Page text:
Next, most recyclers realize the greatest amount of revenue on older vehicles (6+ years and older from current model year) from the engine. At our facility, engine sales represent about 28% of total revenue, with transmissions a close second at 21%. So in just two types of parts, I am get nearly half my revenu dollars. I do sell sheet metal goods to body shops and insurance repairers, but it take several parts combined to make up the selling power of just the engine.

On an older vehicle, a bad engine will reduce what I want to spend as fast as a damaged front end does on a 2003 to 2007 vehicle. That's where the main money is, and as you described, it's not something the recycler can sell. And unless the recycler has strong action on the transmission, he is smart not to put a large investment into the Cherokee as inventory.

As I said, this was a bit long winded, but now perhaps you'll have a better understanding when you get offered between $200 to $500 for the vehicle. If you have any questions, feel free to post or send me mail.

--Mike

"I forgot to add an alternative idea --

Take a few good photos of the vehicle, make up a nice flyer with information about the vehicle and approach some of the various used car lots in your area. Tell them that the vehicle needs repair, but because of this, you want significantly less than if the vehicle was in running condition (say $1000?).

Make sure your asking price is low enough so that they can afford to repair the vehicle before putting it out on their lot.

A second idea is to leave the flyer with them and tell them that you are willing to pay them a 10% "finder's fee" if they hook you up with a buyer who is willing to pay more than $1100. You'd be suprise how this improves their memory when they see than can pocket a C-note by just give your phone number or flyer to an interested buyer.

Finally, take out an ad in the local Auto Trader magazine. Be honest in your description and provide yourself some haggle room (like "$1600 obo"). You might find a private individual who is willing to repair the vehicle for their son or daughter to drive as a first vehicle."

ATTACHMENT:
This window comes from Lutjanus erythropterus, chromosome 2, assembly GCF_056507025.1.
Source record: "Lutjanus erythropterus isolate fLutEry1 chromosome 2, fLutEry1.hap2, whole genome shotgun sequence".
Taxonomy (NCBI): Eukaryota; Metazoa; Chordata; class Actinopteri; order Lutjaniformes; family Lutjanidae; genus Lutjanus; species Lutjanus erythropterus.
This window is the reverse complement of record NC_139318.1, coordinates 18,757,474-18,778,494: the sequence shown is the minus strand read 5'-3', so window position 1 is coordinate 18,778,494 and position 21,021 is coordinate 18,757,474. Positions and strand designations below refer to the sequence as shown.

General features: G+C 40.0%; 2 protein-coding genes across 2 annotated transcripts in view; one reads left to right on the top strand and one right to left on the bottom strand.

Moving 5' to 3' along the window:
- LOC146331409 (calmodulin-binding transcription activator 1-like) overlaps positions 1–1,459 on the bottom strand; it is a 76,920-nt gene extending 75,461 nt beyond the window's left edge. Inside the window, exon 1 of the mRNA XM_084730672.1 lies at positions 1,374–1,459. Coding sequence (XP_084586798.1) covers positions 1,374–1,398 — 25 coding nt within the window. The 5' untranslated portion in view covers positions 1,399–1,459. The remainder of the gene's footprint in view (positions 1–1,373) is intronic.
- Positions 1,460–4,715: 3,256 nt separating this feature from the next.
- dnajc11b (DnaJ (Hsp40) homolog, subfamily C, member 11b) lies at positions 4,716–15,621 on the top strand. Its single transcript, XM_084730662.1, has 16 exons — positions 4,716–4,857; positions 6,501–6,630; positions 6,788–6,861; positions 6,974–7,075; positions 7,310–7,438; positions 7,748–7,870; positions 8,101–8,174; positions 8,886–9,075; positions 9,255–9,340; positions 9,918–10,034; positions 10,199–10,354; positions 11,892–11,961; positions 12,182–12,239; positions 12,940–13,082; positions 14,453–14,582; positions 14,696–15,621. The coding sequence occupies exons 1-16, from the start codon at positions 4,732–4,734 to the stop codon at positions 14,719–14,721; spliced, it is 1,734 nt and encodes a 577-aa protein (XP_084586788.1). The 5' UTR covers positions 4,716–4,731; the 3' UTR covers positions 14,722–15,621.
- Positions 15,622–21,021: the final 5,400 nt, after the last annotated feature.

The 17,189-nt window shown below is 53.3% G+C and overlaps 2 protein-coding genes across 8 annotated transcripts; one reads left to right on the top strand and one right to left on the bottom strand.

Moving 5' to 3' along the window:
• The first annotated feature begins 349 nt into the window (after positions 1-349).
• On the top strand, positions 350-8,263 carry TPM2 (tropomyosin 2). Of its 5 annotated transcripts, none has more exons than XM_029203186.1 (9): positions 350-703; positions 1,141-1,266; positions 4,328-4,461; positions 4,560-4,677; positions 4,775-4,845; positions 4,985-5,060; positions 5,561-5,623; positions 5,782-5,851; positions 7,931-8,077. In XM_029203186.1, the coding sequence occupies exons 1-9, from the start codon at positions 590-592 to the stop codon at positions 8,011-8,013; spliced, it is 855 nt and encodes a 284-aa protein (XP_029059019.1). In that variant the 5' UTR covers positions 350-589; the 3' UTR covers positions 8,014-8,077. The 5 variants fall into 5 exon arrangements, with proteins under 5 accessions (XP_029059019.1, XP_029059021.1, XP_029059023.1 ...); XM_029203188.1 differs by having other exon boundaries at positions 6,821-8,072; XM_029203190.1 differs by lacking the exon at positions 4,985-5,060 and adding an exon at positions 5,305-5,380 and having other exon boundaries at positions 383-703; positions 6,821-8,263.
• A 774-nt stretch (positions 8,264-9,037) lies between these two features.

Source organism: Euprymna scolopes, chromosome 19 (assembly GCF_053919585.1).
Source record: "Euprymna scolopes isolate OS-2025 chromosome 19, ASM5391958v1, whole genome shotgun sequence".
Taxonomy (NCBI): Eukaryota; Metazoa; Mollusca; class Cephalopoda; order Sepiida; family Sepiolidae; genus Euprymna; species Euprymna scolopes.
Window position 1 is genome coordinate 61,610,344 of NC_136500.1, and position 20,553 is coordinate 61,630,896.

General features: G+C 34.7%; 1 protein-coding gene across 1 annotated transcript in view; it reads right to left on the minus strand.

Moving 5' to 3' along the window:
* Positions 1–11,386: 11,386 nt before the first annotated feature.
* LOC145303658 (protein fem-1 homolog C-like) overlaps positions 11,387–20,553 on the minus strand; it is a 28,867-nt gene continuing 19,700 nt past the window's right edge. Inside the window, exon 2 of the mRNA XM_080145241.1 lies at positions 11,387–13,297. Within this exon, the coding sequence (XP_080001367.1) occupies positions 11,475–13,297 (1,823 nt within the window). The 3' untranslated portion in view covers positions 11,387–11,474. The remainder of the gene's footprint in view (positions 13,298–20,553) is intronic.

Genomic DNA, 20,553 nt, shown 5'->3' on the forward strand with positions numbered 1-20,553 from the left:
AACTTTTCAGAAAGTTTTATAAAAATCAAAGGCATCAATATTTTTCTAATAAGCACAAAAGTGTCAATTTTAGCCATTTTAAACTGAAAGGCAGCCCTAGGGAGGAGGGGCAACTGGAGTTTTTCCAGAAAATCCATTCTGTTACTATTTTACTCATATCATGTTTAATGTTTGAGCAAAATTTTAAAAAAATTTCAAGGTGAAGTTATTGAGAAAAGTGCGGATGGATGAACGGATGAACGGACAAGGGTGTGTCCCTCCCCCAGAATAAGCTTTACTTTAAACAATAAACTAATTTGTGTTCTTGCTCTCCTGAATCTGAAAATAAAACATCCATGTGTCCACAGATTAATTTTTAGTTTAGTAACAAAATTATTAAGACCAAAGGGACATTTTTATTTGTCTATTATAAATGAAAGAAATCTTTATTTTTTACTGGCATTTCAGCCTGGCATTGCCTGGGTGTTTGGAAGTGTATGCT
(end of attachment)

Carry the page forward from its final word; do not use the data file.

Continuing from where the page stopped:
--Mike


Measure it with a micrometer; cut it with an ax.


Last edited by the_tow_guy; 03-22-07 at 04:21 AM.
 
Shonuff's Avatar
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03-22-07, 01:35 AM   #4  
Thank you so much for the feedback. I am new to this whole forum thing and I am amazed how strangers take the time to help each other out - it's a beautiful thing. Anyway, I thought about donation but unfortunately I really could use the money right now and if I donated it, it would not be a tax deduction for me because my itemized deductions would not exceed the standard deduction.

Mike, thank you especially for your inside perspective. I gained valuable understanding and insight into the whole process. I also very much appreciate the alternatives you suggested which I will definitely consider.

Again, thank you all for your feedback.

 
thiggy's Avatar
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03-23-07, 07:23 AM   #5  
TowGuy - That was a very informative discussion of the economics of the auto salvage business. It pointed out a lot of things which I had never considered previously. Thanks for a great post.

 
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03-23-07, 07:34 PM   #6  
Thanks for the kudos, but I wasn't the author, as noted. We had to move that portion of the thread because of a problem with a member's account. As soon as we get him squared away, I'll chop and paste it to him so he gets the by-line.


Measure it with a micrometer; cut it with an ax.

 
Pendragon's Avatar
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04-01-07, 08:31 AM   #7  
Also depends on your area.

FWIW, I paid $1700 for my 97 sport from a dealer almost 3 years ago, good condition, no repairs needed, even the a/c worked. If I were looking for a parts jeep, I might go $300 (and could use a transmission now).

Recyclers here only pay about $50 for the average car, maybe a little more if it is in high demand.

You can see where $2200 might seem high for one that you can't even drive away.

 
tmbrwolf's Avatar
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04-20-07, 10:01 AM   #8  
Love the two door Cherokees

Love the two door Cherokees, I have two, where are you located????

 
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04-21-07, 07:10 AM   #9  
Sorry 2wd Not 2 Door

Sorry I had not noticed that it is 2WD (you can not even give them away in PA) not a two door